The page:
Isometric Hand Grip Strength Measured by the Nintendo Wii Balance Board

A Reliable New Method

A. W. Blomkvist; S. Andersen; E. D. de Bruin; M. G. Jorgensen


BMC Musculoskelet Disord. 2016;17(56) 

In This Article


Background: Low hand grip strength is a strong predictor for both long-term and short-term disability and mortality. The Nintendo Wii Balance Board (WBB) is an inexpensive, portable, wide-spread instrument with the potential for multiple purposes in assessing clinically relevant measures including muscle strength. The purpose of the study was to explore intrarater reliability and concurrent validity of the WBB by comparing it to the Jamar hand dynamometer.

Method: Intra-rater test-retest cohort design with randomized validity testing on the first session. Using custom WBB software, thirty old adults (69.0 ± 4.2 years of age) were studied for reproducibility and concurrent validity compared to the Jamar hand dynamometer. Reproducibility was tested for dominant and non-dominant hands during the same time-of-day, one week apart. Intraclass correlation coefficient (ICC) and standard error of measurement (SEM) and limits of agreement (LOA) were calculated to describe relative and absolute reproducibility respectively. To describe concurrent validity, Pearson's product–moment correlation and ICC was calculated.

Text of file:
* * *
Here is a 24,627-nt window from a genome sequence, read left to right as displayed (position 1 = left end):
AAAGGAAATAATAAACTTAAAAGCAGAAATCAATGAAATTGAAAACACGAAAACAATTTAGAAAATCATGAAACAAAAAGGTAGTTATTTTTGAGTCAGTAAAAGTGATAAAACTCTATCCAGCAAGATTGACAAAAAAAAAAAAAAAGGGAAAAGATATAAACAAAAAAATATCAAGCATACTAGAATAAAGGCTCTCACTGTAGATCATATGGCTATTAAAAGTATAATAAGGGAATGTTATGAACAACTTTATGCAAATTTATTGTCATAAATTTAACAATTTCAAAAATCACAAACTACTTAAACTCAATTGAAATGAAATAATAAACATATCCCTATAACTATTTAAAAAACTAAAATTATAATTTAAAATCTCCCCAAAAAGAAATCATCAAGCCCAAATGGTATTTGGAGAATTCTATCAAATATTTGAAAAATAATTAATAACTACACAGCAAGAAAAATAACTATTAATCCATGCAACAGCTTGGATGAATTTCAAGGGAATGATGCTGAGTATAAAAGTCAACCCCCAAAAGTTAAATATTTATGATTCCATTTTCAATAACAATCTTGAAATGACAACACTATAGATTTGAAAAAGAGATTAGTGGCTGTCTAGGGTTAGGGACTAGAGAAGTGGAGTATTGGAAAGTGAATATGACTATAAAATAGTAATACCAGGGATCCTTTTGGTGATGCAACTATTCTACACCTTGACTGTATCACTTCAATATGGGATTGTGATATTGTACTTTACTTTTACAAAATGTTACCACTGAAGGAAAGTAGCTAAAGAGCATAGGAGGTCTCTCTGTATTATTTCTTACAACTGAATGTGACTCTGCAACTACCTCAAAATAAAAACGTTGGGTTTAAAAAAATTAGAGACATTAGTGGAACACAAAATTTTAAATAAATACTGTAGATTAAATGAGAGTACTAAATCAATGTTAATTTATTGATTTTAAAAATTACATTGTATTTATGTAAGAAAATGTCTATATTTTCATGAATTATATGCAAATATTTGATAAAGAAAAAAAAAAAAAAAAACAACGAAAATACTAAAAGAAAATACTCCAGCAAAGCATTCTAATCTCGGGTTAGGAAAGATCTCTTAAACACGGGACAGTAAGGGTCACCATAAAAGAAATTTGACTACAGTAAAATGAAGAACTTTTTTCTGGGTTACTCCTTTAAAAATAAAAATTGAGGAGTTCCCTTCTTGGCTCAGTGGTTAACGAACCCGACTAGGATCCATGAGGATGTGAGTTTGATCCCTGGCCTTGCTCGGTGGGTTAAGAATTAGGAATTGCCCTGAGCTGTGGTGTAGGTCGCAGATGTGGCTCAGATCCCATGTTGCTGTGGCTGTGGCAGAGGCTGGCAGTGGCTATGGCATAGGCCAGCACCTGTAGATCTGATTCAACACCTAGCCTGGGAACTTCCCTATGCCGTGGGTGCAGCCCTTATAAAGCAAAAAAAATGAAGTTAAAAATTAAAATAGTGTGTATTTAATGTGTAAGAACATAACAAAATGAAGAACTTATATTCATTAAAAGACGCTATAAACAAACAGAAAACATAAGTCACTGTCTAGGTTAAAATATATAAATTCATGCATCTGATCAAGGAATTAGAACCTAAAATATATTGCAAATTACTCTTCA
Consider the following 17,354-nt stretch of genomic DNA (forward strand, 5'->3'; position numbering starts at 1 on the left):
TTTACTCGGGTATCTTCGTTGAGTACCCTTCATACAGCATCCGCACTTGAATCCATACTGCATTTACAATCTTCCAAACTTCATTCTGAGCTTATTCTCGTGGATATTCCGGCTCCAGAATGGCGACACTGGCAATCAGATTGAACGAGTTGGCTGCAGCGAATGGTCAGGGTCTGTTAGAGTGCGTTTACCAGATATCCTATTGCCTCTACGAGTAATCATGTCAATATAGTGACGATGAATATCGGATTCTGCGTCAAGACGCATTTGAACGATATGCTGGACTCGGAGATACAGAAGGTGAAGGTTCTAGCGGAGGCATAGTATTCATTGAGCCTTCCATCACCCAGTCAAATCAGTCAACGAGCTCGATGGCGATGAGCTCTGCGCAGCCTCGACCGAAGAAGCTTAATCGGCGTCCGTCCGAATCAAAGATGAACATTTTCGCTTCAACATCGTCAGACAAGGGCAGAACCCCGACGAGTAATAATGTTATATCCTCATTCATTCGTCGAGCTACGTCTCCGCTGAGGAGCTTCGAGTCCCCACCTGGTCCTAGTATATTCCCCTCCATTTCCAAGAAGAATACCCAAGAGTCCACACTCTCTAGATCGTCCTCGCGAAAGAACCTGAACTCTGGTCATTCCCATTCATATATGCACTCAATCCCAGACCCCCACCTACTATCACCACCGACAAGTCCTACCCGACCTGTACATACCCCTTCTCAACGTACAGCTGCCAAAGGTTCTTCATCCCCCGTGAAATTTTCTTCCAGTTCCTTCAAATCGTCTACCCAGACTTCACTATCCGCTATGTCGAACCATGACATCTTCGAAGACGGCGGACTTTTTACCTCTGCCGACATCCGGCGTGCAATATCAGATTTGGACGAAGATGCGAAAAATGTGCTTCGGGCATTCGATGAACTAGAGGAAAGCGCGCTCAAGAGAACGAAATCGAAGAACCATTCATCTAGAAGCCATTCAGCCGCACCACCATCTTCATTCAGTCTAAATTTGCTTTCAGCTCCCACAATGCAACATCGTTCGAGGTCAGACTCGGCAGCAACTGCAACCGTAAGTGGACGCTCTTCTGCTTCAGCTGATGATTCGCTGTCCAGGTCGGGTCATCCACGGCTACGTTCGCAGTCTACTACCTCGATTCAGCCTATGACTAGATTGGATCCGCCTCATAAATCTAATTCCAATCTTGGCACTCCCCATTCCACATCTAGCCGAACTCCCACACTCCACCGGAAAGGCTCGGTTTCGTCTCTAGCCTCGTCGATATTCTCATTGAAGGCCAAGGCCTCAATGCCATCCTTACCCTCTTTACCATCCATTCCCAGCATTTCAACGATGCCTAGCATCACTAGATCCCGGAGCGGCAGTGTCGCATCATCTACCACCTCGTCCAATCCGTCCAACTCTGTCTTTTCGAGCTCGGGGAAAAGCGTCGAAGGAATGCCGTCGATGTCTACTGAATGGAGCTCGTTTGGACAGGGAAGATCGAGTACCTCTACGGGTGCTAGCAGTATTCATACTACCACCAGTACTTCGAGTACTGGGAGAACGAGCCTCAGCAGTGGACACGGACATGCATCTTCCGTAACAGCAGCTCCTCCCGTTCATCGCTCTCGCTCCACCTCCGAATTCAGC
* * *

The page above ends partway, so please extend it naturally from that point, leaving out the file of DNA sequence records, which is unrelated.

Results: Reproducibility was high with ICC values of >0.948 across all measures. Both SEM and LOA were low (0.2–0.5 kg and 2.7–4.2 kg, respectively) in both the dominant and non-dominant hand. For validity, Pearson correlations were high (0.80–0.88) and ICC values were fair to good (0.763–0.803).

Conclusion: Reproducibility for WBB was high for relative measures and acceptable for absolute measures. In addition, concurrent validity between the Jamar hand dynamometer and the WBB was acceptable. Thus, the WBB may be a valid instrument to assess hand grip strength in older adults.